Martin Lewis tracks down the best children’s savings accounts for Christmas
LAWTON, Okla. – For people with bigger lump sums to put away, the top accounts change.
The top accounts are then the Santander 123 Mini that pays 3% AER variable but only on £1,500 – £2,000. Age 13-18; the HSBC MySavings that pays 2.5% AER variable on up to £3,000 and TSB’s Under-19s’ Account that pays 2.5% AER variable, but on up to £2,500.
If your child has more than that in savings, Virgin Money pays pays 1.75% AER variable on up to £25,000.
With the top three mentioned, you can get a debit card if you want your children to spend on it.
“Now I know many parents actually like the pre-pay cards that have parental controls so you can manage and watch what your child’s spending money on,” Martin said.
“But they all have a fee – a minimum £24 a year.
“So it’s really a choice – the debit cards are free, the prepay cards have more functionality, but you pay for it.”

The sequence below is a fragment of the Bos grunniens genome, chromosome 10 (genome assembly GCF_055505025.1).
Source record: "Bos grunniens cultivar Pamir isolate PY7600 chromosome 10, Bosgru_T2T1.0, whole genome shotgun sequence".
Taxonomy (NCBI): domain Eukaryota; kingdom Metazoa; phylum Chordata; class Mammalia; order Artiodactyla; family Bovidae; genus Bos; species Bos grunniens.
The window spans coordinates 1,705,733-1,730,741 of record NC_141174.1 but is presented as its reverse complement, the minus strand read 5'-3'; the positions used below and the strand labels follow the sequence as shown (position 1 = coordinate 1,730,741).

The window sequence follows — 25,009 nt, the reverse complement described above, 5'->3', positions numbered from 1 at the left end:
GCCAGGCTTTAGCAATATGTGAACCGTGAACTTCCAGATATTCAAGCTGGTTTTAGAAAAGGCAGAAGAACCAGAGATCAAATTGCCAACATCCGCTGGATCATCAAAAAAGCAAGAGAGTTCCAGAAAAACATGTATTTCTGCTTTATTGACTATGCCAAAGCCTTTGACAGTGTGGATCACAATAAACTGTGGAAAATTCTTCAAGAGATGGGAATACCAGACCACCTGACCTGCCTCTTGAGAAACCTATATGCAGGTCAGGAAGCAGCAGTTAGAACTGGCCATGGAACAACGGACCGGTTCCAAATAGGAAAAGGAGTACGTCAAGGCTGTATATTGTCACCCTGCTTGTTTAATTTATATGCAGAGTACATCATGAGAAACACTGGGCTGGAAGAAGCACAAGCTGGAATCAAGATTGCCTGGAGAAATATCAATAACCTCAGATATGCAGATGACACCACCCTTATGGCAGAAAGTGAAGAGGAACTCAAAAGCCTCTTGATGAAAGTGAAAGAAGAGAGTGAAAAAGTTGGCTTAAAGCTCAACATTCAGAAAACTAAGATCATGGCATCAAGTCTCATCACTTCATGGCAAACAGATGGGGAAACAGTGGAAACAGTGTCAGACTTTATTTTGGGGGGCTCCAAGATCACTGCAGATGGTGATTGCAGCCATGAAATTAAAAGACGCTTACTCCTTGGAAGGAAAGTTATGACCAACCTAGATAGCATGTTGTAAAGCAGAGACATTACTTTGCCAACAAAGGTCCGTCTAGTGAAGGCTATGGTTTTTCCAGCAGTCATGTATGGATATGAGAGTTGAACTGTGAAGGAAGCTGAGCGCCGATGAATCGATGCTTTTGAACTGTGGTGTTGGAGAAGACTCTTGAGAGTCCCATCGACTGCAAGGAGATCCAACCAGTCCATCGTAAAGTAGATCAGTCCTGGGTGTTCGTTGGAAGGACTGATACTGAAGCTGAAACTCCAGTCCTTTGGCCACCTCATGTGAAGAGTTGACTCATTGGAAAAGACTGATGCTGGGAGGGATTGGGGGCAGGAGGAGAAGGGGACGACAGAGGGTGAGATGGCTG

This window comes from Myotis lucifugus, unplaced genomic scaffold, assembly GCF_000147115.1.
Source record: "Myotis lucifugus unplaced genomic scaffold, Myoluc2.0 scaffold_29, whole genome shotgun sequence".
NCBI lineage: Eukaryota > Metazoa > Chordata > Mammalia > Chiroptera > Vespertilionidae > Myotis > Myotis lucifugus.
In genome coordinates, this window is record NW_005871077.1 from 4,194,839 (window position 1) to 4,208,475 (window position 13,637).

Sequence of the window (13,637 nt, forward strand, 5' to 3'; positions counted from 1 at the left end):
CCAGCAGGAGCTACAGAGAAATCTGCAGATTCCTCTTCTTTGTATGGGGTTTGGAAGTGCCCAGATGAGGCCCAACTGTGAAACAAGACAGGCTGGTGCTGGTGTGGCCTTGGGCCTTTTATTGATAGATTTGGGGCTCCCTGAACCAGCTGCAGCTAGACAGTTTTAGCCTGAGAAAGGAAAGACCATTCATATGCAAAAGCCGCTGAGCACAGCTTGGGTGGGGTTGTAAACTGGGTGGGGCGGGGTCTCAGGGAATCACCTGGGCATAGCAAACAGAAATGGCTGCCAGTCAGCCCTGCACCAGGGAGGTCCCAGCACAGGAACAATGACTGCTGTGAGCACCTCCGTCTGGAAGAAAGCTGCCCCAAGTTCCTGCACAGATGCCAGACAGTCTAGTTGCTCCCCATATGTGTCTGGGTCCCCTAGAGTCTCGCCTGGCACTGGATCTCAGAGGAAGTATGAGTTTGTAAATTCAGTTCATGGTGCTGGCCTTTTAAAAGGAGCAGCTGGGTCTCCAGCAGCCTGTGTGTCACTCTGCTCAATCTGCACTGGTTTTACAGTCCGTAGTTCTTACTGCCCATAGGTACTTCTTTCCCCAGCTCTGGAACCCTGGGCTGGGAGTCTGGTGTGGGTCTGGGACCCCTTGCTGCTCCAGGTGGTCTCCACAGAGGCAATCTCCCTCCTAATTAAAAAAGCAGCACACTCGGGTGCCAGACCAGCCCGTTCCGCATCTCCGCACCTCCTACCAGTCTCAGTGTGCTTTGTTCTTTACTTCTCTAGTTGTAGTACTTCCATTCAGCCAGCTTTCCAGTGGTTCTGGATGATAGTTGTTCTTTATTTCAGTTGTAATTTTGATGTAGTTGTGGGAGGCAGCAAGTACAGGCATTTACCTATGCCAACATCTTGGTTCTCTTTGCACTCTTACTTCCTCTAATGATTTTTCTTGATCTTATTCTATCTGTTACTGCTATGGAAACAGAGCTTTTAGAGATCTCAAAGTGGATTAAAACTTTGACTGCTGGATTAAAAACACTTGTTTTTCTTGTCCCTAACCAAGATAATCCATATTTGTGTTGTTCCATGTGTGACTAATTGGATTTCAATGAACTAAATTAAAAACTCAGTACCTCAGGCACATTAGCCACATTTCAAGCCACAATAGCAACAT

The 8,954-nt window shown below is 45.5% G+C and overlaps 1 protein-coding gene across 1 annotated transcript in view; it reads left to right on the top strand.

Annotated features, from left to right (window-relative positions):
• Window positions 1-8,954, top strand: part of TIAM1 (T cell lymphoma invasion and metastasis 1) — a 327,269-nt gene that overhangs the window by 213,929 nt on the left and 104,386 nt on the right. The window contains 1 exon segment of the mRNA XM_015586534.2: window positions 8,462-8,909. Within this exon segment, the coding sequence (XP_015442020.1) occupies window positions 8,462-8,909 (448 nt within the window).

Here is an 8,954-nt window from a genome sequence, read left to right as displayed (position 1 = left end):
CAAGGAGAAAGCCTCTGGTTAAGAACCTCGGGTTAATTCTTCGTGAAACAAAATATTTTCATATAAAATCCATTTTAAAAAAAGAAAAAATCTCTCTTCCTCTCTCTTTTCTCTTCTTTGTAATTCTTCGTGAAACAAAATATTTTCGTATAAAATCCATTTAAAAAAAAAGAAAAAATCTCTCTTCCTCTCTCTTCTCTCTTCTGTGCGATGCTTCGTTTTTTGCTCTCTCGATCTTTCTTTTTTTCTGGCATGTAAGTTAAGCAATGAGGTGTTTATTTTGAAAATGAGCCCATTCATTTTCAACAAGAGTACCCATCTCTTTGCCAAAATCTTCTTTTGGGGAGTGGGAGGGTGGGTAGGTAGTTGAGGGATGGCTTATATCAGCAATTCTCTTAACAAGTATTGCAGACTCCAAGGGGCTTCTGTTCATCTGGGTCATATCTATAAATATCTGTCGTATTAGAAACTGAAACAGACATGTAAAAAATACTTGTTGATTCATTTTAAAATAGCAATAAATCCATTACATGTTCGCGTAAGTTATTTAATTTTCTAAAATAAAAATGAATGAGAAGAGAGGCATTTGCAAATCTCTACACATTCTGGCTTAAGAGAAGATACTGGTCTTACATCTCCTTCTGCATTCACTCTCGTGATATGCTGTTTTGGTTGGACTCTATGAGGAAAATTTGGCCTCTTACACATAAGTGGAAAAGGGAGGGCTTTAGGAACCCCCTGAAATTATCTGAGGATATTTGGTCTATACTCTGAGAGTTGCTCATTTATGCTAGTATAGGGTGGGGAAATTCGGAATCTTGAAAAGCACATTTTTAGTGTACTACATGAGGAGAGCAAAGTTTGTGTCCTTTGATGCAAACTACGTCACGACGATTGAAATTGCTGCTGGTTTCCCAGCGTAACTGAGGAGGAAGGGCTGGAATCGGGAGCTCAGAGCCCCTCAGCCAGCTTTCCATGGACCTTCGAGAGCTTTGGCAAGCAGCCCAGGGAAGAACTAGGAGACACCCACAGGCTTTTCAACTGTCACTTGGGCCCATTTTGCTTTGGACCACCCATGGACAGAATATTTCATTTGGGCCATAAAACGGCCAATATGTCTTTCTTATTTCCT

When it comes to junior ISAs, Martin had more tips.
“Here’s the big thing with junior ISAs, with cash junior ISAs the tax free incentive is almost irrelevant,” Martin said.
“Firstly, most children don’t earn enough money to pay tax [£12,500 a year],” Martin said.
The only other times it attracts tax is if money given by parents that earns more than £100 interest a year – then it’s taxed at the parent’s rate.
But parents now get the first £1,000 they earn in interest tax free anyway (£500 for higher rate taxpayers).
“Only the top 1% or 2% with the most savings for the kids and the most savings for the adult actually get a cash benefit from a junior ISA,” Martin said.
But that doesn’t mean there’s no reason to take out a junior ISA.
“The big pro is that the money’s locked away until your child turns 18,” Martin said.
“Some parents love that… Some people want their child to have access to the cash sooner, in which case don’t touch a junior ISA unless you’ve got so much savings it’s a tax issue.”